For many health plans, payment integrity is able to influence the bottom line in powerful ways. For payment integrity organizations (sometimes called cost containment), the new year is the perfect time to evaluate what has been working well and what can be done better and more efficiently. And often payment integrity technology is one of the areas that could use improvement. Payment integrity is traditionally a lower priority for IT support than core groups like Claims and Finance and as a result technology challenges arise including multiple sources of data, conflicting or inaccurate data, data integration challenges, manual workflows, multiple reporting systems, and on and on.
But creating a technology environment that can support payment integrity functions, whether that is claims recovery, subrogation, coordination of benefits, DRG, or others can bring IT and business managers together in their thinking. I recommend a “Payment Integrity Reference Architecture” that shows how payment integrity systems (such as recovery, case management, and reporting tools) integrate with enterprise IT to provide the backbone of a technology-enabled, data-driven payment integrity organization.
In a later piece I will describe this architecture more in-depth, but as you reconsider your technology environment and consider adopting a new Payment Integrity Reference Architecture, you will see four specific layers of payment integrity technology emerge: Payment Integrity Services, Data and Analytics Services, Database Management Services, and Infrastructure Services.
The Infrastructure Services layer consists of foundational technology components that support all areas of the business and that are managed by corporate IT (includes networking, security, archiving, storage, and more). It’s important that this layer exists, but it is not directly relevant to the payment integrity discussion.
The next layer of our recommended Payment Integrity Reference Architecture is the Database Management Services layer. This layer contains data from internal groups and external partners – data that payment integrity groups need to use for their business processes. Some of this data will reside in core health plan systems, such as Finance, Claims, Enrollment, Pharmacy, and others. This layer usually consists of a corporate data warehouse that makes this core data available for all areas of the enterprise. From there, the data may flow into functional data marts, which allow for more flexibility to slice and dice data for functional analyses. As payment integrity functions mature within some plans, this layer may also include a Payment Integrity Hub, which establishes a system to coordinate recovery services across internal departments and external vendors in real-time. The hub also provides visibility into work-in-progress for operations and forecasting.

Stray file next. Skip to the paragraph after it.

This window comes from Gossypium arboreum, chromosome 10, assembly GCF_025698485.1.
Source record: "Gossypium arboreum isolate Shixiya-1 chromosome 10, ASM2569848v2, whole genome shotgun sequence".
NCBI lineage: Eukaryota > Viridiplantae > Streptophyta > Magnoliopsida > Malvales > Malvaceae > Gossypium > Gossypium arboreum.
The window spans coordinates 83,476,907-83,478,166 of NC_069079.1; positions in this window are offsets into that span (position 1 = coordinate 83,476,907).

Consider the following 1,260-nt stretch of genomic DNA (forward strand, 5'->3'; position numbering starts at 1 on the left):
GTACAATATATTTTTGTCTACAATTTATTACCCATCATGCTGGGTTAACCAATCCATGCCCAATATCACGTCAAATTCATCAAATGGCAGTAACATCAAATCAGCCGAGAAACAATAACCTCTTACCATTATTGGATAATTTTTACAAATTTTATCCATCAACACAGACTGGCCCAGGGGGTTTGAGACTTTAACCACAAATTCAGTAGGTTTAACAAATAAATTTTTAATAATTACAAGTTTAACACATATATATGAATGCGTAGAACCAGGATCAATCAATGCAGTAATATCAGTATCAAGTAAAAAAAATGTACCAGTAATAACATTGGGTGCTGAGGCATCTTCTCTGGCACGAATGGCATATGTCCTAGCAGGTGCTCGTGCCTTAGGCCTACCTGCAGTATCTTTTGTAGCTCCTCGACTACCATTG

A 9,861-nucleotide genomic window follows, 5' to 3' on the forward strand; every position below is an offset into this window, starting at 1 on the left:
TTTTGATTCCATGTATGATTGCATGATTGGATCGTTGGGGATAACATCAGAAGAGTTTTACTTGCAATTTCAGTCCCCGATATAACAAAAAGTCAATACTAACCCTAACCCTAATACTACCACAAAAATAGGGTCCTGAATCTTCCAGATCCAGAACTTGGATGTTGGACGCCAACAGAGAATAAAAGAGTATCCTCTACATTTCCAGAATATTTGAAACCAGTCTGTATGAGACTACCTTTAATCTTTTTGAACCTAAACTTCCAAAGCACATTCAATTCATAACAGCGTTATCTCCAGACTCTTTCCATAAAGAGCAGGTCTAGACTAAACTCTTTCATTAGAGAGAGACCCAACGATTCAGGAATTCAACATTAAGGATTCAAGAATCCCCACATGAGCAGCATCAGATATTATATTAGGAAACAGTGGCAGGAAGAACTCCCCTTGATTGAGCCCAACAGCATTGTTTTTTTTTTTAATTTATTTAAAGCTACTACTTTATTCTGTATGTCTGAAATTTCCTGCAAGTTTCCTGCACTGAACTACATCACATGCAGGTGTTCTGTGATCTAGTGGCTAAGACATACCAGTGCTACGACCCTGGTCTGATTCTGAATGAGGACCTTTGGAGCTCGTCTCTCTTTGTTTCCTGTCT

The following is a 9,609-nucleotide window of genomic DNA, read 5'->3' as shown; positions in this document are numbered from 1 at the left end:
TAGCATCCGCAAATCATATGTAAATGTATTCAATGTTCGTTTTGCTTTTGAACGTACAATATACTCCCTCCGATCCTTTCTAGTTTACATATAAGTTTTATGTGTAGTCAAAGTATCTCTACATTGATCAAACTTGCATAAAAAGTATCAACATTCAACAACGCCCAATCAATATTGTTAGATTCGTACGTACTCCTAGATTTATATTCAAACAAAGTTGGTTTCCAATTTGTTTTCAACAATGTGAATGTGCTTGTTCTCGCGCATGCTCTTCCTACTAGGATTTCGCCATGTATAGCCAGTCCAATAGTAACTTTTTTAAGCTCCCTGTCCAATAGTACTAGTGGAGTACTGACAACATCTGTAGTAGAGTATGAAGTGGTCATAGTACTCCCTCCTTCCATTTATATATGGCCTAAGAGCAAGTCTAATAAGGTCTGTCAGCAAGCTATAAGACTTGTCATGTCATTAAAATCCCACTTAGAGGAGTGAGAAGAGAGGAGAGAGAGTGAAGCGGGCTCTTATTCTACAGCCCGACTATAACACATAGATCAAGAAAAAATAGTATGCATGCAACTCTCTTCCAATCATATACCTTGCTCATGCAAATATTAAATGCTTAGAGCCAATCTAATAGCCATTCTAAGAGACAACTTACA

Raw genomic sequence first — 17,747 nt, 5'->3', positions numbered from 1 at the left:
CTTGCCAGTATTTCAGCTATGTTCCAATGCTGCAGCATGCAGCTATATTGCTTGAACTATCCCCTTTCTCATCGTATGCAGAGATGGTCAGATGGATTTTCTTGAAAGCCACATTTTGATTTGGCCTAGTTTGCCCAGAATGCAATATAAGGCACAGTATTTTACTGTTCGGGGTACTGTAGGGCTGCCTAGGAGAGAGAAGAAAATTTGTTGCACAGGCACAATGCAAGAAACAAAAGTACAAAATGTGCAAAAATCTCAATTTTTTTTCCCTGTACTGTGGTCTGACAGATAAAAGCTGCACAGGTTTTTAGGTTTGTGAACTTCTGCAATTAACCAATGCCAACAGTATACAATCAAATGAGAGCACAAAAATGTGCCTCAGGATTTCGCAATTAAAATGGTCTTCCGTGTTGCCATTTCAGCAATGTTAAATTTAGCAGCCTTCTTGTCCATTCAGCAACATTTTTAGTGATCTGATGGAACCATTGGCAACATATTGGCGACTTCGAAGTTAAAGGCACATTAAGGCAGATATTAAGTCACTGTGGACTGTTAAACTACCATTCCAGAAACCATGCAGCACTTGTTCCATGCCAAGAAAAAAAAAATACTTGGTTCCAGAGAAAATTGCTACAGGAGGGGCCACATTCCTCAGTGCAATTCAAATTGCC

Data and Analytics Services follows Database Management Services and refers to the technologies that help analyze, share, and report data. Within this layer are the analytics used to identify potential overpayments, duplicate payments, other party liability, other health insurance, etc. – opportunities to avoid or recover costs. In more mature organizations, this will include advanced analytic tools that look across diagnosis codes, dollar amounts, member histories, and many other data points to identify more potential recovery and savings opportunities. This layer should also have reporting functionality.
The Payment Integrity Services layer includes the technologies that are specific to payment integrity functions. Ideally, these tools should be relevant and useful across any area of payment integrity, whether coordination of benefits, subrogation, overpayment recovery, or others. These are the tools that help automate some of the tedious or difficult tasks involved in payment integrity (for example, case identification, work assignments, work prioritization, and letter generation). They bring the automation, consistency, efficiency, and transparency that are cornerstones of a mature payment integrity function.
Throughout the evaluation process, keep in mind that your enterprise payment integrity efforts will benefit from technologies that can be used across payment integrity functions. For example, most payment integrity activities hinge on member eligibility information. The goal should be to capture this information once and use it across all areas of payment integrity (and even with other areas, such as Claims and Finance). Likewise, a single Case Management tool should be able to service coordination of benefits as well as subrogation and any other area of payment integrity, so there is no sense in building or buying multiple versions of this functionality. For more detailed information, watch for my next published article, “Enterprise Approach to Payment Integrity Technology: Reference Architecture.” Additionally, if you would like to gauge where your organization falls on the technology and data maturity model, see our blog “Enterprise Approach to Payment Integrity Technology: Using A Payment Integrity Maturity Model.”